Will converting seasonal crops, like rice, into perennial crops that produce yields for many years without replanting annually be the way to create climate change-proof agriculture?
Some scientists think so.
In China, crop scientists at Yunnan Agricultural University are developing traditionally seasonal crops that continue to grow after harvesting and deliver several yields, according to the Indian daily, The Economic Times. The team crossed Oryza sativa, a short-lived Asian rice, with O. longistaminata, a wild African perennial to developed PR23. The variety can grow for at least five years and can be harvested twice a year with yields comparable to seasonal rice, according to the report.
PR23 was tested more than 600 hectares in Yunnan as well as in Laos in 2015. If Yunnan’s government approves the new rice for widespread release to farmers, it will be among the world’s first perennial grains to be grown beyond experimental fields, according to the Yale Environment 360. The adoption of perennial grain crops comes with advantages over annual crops. The new varieties have deep root systems that could reduce soil erosion, better withstand temperature extremes, and cope with decreasing water supply. Perennial rice would also require less labor which is growing scarcer and more expensive. Additionally, it could provide a steady supply of fodder and fuel.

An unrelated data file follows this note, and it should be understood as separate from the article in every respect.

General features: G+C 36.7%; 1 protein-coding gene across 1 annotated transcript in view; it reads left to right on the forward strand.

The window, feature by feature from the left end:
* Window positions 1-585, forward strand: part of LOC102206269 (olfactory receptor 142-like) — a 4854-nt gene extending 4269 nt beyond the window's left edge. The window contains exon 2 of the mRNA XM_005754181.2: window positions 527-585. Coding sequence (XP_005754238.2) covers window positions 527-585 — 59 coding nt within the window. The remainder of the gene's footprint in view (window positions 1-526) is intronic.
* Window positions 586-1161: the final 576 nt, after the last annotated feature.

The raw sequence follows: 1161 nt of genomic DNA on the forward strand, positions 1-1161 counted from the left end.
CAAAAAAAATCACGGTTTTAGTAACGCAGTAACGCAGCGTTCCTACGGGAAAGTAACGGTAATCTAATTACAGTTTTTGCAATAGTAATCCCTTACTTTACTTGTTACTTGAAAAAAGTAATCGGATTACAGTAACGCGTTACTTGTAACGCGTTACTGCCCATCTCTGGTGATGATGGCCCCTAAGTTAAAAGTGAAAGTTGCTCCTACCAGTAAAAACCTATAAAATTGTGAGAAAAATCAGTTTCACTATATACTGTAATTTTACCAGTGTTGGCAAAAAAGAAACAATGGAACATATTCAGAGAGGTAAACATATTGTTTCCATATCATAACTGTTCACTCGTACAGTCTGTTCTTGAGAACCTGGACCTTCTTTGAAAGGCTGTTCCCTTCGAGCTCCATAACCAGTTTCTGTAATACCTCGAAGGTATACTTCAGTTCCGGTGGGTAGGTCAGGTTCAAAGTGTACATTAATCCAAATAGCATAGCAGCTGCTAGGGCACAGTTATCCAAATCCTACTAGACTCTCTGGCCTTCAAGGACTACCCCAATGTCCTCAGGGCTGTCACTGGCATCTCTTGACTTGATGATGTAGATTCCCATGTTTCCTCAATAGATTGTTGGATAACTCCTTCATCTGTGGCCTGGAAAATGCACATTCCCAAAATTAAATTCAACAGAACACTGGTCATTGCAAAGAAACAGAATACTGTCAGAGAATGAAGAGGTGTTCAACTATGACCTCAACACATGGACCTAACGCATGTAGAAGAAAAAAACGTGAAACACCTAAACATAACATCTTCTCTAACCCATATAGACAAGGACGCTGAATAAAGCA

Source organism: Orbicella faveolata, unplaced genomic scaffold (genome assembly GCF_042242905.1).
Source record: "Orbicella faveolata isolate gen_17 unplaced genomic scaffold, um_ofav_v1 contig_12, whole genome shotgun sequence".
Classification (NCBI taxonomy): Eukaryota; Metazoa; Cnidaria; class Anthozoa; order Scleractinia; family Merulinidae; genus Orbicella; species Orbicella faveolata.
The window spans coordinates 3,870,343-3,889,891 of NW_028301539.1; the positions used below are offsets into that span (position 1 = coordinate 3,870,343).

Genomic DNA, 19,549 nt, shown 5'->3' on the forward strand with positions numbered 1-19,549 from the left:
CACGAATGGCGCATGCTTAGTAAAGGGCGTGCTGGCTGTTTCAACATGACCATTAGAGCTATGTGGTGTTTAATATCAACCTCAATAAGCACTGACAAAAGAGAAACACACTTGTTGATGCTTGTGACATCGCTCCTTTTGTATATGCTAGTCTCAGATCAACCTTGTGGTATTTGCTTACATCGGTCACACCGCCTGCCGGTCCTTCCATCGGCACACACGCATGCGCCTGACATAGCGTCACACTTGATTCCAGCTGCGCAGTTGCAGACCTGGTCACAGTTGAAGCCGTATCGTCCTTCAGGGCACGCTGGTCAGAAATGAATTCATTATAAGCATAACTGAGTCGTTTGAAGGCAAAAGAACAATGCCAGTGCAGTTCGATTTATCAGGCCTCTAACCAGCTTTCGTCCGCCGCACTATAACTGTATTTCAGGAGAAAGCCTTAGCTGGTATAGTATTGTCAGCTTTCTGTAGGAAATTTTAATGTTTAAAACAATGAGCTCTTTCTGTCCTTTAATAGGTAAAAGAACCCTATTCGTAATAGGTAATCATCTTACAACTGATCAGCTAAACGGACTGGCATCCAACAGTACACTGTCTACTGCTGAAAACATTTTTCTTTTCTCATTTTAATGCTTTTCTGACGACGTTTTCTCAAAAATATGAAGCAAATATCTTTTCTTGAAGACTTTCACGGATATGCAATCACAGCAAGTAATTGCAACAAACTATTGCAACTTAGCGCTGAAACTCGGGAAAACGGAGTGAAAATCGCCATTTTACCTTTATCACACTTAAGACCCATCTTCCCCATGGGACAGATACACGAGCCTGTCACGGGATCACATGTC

In the mid-1990s, the International Rice Research Institute established the Perennial Upland Rice project, a breeding program aimed at helping poor subsistence farmers combat erosion on steep slopes. The project ran for 6 years, generating valuable new information pertinent to developing perennial rice.